Preliminary information about Incoterms 2010

The International Chamber of Commerce (ICC) has now published their Publication No. 715E on Incoterms 2010. These rules can be used from 1st January 2011, although there is nothing to stop organizations from using previous Incoterms as long as this is stated in the contracts in the correct manner and all parties in the contract agree to their use.

There have been a number of changes between Incoterms 2000 and Incoterms 2010 although not as dramatic as the changes between Incoterms 1990 and Incoterms 2000 when, amongst other changes, the phrase C & F was supposedly abolished. We mention this, because even today C & F is often used in contracts world wide.

Interestingly enough, the ICC have stated on the front of their publication that these are the ICC rules for the use of domestic and international trade terms. For some time there has been a movement towards Incoterms being used with domestic contracts involving the shipment of goods, as well as international ones, and in fact there is nothing to stop a company using these terms in a domestic context. The proviso being, as usual, that everyone in the contract chain is aware of the meaning of the Incoterm, if used.

Another interesting point is that the ICC have changed the format of presenting the Incoterms, arranging these now in two groupings.

The first grouping consisting of EXW (Ex-Works), FCA (Free Carrier), CPT (Carriage Paid To), CIP (Carriage and Insurance Paid To), DAT (Delivered at Terminal), DAP (Delivered at Place) and DDP (Delivered Duty Paid) can be used for any mode of transport or multi-modal transport contracts.

The second grouping consists of those terms that should only be used for Sea and Inland Waterways Transport. These include FAS (Free Alongside Ship), FOB (Free on Board), CFR (Cost and Freight) and CIF (Cost Insurance and Freight).

We may be throwing a rather controversial spanner into the works here, but if we have a set of incotems which can be used for any form of transport, then do we really need to have additional terms that are used for only seafreight and inland waterways? The real problem here is that some phrases, such as FOB, are so ingrained in International Trade language, that trying to get rid of them might be a step too far. Also, as we have seen with C & F, if there is a market desire to continue using this Incoterm, then it will continue to exist.

There is no legal reason why these familiar terms should not be used, but anyone doing so may be storing up litigation problems for themselves if something should go wrong with the shipment, and the contracts have not been correctly worded.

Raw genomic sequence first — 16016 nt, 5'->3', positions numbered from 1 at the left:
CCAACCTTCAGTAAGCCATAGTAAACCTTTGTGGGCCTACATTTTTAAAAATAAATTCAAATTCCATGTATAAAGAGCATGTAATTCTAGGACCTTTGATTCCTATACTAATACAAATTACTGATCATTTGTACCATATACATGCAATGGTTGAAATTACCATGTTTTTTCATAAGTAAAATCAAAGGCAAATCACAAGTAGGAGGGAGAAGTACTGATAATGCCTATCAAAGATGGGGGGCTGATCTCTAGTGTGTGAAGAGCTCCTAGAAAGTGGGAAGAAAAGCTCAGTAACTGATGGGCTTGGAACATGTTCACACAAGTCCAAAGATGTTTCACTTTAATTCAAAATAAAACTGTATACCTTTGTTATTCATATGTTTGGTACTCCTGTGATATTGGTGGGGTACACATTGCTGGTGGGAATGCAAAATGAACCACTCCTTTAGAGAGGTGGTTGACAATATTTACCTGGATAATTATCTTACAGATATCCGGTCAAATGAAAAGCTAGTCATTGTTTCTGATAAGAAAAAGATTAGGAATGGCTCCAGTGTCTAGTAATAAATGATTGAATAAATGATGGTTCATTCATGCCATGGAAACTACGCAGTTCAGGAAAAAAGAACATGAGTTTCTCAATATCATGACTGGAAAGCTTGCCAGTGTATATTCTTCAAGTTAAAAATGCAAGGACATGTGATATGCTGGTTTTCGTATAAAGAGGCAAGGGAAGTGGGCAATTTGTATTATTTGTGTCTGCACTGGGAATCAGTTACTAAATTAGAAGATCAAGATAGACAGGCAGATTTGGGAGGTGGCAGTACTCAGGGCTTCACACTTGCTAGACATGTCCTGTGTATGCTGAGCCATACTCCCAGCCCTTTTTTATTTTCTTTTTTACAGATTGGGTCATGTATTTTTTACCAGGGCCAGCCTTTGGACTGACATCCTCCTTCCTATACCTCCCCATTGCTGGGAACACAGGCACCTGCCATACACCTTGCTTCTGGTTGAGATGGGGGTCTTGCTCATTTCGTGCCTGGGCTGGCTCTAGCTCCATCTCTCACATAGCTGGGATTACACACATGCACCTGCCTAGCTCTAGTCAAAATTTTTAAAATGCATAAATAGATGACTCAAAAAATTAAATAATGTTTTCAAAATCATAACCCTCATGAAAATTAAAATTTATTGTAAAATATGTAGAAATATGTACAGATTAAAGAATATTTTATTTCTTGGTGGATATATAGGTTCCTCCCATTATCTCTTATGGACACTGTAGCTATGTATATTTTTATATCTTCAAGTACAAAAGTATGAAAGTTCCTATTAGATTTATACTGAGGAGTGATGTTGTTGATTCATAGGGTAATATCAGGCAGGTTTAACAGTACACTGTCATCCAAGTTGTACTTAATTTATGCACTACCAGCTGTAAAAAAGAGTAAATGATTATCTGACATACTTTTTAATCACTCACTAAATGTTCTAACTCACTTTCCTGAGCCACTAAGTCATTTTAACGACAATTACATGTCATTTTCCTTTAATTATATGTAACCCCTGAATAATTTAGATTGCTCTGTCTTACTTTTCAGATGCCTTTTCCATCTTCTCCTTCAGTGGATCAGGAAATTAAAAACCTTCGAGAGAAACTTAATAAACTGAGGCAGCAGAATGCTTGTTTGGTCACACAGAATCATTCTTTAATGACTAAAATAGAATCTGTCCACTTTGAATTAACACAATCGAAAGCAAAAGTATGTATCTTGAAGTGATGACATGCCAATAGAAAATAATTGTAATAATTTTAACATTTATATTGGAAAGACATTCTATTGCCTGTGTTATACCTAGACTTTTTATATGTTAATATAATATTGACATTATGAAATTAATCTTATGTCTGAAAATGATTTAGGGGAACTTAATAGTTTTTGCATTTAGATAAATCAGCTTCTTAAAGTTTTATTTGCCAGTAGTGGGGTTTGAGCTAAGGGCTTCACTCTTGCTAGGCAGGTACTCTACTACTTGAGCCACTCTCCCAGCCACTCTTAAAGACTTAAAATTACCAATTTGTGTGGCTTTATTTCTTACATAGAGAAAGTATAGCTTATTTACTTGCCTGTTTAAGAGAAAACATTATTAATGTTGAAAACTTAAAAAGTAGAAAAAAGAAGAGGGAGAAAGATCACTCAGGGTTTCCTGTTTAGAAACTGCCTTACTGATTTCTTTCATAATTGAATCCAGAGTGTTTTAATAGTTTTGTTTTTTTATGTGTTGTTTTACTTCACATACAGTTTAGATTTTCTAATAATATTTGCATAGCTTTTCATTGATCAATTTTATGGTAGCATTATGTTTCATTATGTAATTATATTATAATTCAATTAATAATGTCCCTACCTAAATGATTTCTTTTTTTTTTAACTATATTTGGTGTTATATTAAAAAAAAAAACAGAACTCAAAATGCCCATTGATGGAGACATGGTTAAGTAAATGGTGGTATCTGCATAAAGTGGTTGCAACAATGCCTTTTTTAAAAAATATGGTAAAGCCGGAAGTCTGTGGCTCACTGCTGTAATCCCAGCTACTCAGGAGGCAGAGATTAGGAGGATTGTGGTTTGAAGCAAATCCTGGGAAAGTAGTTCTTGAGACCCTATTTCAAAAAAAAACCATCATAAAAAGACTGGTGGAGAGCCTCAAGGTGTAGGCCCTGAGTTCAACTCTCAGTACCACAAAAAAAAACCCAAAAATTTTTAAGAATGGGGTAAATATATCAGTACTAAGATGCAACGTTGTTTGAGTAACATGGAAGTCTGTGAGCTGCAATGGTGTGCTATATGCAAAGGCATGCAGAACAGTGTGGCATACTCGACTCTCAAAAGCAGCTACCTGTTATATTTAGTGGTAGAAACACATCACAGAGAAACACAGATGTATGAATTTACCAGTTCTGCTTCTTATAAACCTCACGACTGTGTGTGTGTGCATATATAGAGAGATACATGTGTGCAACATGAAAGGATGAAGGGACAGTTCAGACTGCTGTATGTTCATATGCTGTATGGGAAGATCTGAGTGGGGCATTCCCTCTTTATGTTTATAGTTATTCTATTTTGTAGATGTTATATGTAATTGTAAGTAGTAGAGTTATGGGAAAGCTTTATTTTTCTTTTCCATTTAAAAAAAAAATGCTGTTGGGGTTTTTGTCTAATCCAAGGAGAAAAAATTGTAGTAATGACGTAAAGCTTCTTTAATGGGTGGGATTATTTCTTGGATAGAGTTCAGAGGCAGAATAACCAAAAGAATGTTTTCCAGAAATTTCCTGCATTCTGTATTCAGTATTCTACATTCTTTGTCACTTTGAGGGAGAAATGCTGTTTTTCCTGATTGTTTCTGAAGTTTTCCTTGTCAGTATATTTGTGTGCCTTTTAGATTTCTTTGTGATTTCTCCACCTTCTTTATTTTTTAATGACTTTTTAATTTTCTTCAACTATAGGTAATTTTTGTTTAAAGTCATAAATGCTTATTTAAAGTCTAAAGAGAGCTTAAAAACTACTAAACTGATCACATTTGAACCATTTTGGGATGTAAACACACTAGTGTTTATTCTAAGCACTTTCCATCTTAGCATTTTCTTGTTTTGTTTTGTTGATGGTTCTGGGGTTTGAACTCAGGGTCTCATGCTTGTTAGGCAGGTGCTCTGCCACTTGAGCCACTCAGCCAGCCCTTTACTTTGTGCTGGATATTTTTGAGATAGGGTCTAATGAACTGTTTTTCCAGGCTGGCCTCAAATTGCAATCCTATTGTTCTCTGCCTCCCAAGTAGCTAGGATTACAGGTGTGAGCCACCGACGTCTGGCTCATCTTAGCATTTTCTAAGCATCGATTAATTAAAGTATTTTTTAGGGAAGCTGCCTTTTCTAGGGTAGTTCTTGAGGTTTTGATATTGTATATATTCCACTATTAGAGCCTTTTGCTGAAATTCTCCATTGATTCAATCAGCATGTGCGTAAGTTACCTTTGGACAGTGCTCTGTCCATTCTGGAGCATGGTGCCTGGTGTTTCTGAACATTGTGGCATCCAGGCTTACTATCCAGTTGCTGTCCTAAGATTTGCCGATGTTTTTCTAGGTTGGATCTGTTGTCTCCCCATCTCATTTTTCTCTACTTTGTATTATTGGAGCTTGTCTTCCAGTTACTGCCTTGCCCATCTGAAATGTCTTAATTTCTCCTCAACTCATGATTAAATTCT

With regards to FOB, it is with sadness that we announce the demise of the ship’s rail, that generally non existent and invisible point on a vessel (especially container ships) that marked the passing of risk and responsibility from the shipper to the buyer. It has been replaced with on board the vessel, which although more practical, does actually carry its own risks. The advice here is that anyone using the FOB Incoterms should also, separately and clearly in the contract, specify exactly the point at which the shipper and buyer agree the loading of the goods is complete and risk and responsibility has passed from one to the other. As the ICC point out, the Incoterms rules do not give you a complete contract of use.

The main difference between Incoterms 2000 and Incoterms 2010 is that DAT and DAP have replaced DAF, DES, DEQ and DDU. The demise of DAF and DEQ seemed to bother no-one mainly because they appeared to have been rarely used. DAT effectively replaces DES and DAF replaces DDU. The main problem with DDU was the phrase Delivered Duty Unpaid, where the word Duty caused confusion especially when the term was used with domestic contracts.

There have been other developments. One is the acknowledgement that international trade shipments now require more information than ever due to security issues and various laws which have developed worldwide during the last decade. The new Incoterms, therefore, allocate the obligations to supply this necessary information between the seller and the buyer which is useful.

There is also acknowledgement that the use of Incoterms in String sales, a series of contracts where there is one cargo, but a string of buyers and sellers in a chain, also needed clarification. We are also pleased to note that the previous sticky problem of packing (who is responsible for it, and who pays for it, where necessary) has also been clarified.

Maria Narancic from Point to Point Export Services is an independent international trade adviser who assists organisations world wide with their international trade projects, documentation, Documentary Credits and import/export training.  She is based in the United Kingdom.  If you require any further assistance with the matters mentioned above, please do contact us by e-mail on info@point-point.com or check out other useful articles on exporting on the Point to Point Export Services website at www.point-point.com
 

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